Response: [DB] As noted by Phippe and KR below, the skeptical thing to do would be to first address those questions already put to you on this thread. Those genuinely interested in advancing the scientific understanding should feel that to be an imperative.
  18. Kayell, why don't you start by adressing the robust, cohesive relevant critics to the very premise of that argument that have already been presented above by various contributors? That would be a necessary first step. Also, keep in mind that here we concern ourselves with scientific arguments that are supported by peer-reviewed scientific litterature; Tisdale's piece not only doesn't fit that description but also betrays a lack of familiarity with the relevant scientific litterature by its author. There is no doubt that the "argument" will gain traction among those with little scientific literacy on the subject, especially if they're frantically looking for any old useable bit to confirm what they want to believe. It doesn't make it better than any other argument that particular public will buy.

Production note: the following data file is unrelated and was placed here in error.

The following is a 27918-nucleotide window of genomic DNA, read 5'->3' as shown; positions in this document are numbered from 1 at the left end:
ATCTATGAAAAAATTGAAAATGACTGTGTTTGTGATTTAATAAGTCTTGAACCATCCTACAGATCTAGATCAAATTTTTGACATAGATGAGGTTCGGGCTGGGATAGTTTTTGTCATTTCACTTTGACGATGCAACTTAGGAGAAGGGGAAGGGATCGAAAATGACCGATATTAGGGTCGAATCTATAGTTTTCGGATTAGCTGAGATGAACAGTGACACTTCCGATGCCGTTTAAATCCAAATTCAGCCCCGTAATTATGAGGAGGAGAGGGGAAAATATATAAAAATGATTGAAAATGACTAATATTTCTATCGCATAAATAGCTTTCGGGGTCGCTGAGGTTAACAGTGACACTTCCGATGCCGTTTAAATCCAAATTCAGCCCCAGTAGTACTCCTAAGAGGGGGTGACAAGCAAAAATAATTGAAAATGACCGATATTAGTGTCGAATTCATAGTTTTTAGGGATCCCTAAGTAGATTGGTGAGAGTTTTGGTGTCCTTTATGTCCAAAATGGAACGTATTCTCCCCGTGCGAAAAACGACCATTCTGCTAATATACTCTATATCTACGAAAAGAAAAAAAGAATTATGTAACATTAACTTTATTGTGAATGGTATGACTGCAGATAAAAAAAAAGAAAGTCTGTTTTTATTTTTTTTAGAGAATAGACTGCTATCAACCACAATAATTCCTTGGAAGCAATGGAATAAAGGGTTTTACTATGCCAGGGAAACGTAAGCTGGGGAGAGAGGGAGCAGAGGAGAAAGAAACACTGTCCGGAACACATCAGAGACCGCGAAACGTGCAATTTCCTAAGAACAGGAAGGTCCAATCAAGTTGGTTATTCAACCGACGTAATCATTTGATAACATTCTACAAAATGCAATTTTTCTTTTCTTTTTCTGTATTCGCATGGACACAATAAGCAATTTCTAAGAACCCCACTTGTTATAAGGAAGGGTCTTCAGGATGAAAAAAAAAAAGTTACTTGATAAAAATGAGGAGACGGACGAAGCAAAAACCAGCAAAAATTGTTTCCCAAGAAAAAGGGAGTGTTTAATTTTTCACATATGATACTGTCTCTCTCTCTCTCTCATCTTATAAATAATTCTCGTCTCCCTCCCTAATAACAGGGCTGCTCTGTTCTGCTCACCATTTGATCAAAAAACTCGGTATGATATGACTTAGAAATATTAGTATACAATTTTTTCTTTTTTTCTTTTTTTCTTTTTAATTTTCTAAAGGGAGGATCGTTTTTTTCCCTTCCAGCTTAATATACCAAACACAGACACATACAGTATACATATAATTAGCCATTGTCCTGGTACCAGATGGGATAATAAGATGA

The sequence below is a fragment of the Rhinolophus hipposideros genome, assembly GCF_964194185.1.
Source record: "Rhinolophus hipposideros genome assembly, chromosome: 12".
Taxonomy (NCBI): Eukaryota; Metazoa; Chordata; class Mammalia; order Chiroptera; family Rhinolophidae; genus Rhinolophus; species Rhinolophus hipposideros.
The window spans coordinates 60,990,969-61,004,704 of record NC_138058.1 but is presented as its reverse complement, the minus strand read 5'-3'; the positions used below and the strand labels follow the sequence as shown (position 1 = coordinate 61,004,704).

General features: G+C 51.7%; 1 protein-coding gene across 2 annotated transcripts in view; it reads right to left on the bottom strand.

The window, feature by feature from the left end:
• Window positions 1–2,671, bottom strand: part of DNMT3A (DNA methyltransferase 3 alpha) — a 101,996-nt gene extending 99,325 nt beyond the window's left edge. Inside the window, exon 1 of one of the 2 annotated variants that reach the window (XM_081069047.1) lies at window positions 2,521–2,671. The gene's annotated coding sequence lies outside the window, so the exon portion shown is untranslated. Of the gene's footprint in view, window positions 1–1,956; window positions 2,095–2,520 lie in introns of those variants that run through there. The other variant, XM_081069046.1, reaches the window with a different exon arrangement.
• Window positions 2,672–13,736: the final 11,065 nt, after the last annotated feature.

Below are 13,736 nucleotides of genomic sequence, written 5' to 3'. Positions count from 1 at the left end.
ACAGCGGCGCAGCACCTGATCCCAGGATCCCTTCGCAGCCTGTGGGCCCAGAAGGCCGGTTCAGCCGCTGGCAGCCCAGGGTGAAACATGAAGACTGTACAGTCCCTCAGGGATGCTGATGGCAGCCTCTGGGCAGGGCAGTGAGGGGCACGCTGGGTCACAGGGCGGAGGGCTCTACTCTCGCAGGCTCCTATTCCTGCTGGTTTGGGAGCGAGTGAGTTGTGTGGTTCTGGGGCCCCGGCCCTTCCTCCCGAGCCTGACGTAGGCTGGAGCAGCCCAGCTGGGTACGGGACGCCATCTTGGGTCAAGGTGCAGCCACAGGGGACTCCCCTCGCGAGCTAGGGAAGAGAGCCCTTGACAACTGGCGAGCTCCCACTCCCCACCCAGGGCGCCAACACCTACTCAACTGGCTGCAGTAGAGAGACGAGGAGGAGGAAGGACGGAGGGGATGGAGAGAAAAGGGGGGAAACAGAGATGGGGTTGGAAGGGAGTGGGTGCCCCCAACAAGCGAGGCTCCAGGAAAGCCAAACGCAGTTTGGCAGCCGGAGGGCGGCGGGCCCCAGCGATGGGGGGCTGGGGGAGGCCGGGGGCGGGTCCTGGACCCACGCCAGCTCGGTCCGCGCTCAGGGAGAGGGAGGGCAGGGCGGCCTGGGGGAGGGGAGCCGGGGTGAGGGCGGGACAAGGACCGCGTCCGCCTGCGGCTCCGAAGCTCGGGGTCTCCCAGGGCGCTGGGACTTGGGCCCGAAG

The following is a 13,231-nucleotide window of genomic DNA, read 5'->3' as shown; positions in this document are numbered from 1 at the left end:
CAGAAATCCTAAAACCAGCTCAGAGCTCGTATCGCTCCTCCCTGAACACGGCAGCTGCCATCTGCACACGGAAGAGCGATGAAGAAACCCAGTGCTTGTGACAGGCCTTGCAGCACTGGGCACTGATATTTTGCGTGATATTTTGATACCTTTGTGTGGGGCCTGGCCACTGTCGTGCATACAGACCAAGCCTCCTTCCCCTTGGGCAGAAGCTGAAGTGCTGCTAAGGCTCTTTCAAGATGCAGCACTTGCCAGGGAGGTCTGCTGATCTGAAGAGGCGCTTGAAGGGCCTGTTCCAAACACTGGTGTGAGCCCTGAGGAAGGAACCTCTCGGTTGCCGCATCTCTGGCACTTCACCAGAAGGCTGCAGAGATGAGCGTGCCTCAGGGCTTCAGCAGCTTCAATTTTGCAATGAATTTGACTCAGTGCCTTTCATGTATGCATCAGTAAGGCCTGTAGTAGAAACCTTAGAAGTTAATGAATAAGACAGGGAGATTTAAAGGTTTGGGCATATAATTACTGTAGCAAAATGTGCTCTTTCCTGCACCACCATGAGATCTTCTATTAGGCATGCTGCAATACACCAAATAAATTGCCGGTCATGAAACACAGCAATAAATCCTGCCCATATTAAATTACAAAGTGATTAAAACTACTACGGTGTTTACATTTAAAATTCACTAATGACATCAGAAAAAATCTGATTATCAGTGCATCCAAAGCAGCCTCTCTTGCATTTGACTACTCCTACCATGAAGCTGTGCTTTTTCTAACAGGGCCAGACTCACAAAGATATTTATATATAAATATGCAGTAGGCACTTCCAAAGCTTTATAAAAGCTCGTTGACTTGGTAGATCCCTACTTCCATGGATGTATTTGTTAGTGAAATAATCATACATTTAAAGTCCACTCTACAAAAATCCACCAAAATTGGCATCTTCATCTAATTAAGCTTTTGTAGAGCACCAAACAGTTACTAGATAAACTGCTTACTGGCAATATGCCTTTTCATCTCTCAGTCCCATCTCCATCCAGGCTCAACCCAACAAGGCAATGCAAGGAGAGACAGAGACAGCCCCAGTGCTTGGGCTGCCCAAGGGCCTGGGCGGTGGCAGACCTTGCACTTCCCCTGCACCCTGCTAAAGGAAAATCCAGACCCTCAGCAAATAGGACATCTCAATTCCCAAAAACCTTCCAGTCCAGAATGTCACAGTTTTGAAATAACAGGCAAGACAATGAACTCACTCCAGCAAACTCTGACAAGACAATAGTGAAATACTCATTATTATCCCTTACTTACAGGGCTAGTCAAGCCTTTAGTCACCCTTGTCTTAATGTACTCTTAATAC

19. Kayell / Kristian - I believe I have discussed Tisdale's arguments in some detail. I would be interested in any comments you might have on the lack of statistical significance of his "step" time periods, the positive (increasing energy) TOA balance that directly contradicts his ENSO attribution of global warming, the fact that sea surface temperatures (SST's) he argues from are actually included in both the NINO3.4 index and the MEI, etc. Well? What processes does Tisdale point to, processes that for some reason have changed from their many 10's of thousands of years history to suddenly warm the earth over the last 150? You know, evidence? Please point to data supporting your assertions, as per the opening post. (I'm afraid I will not take hand-waving very seriously...)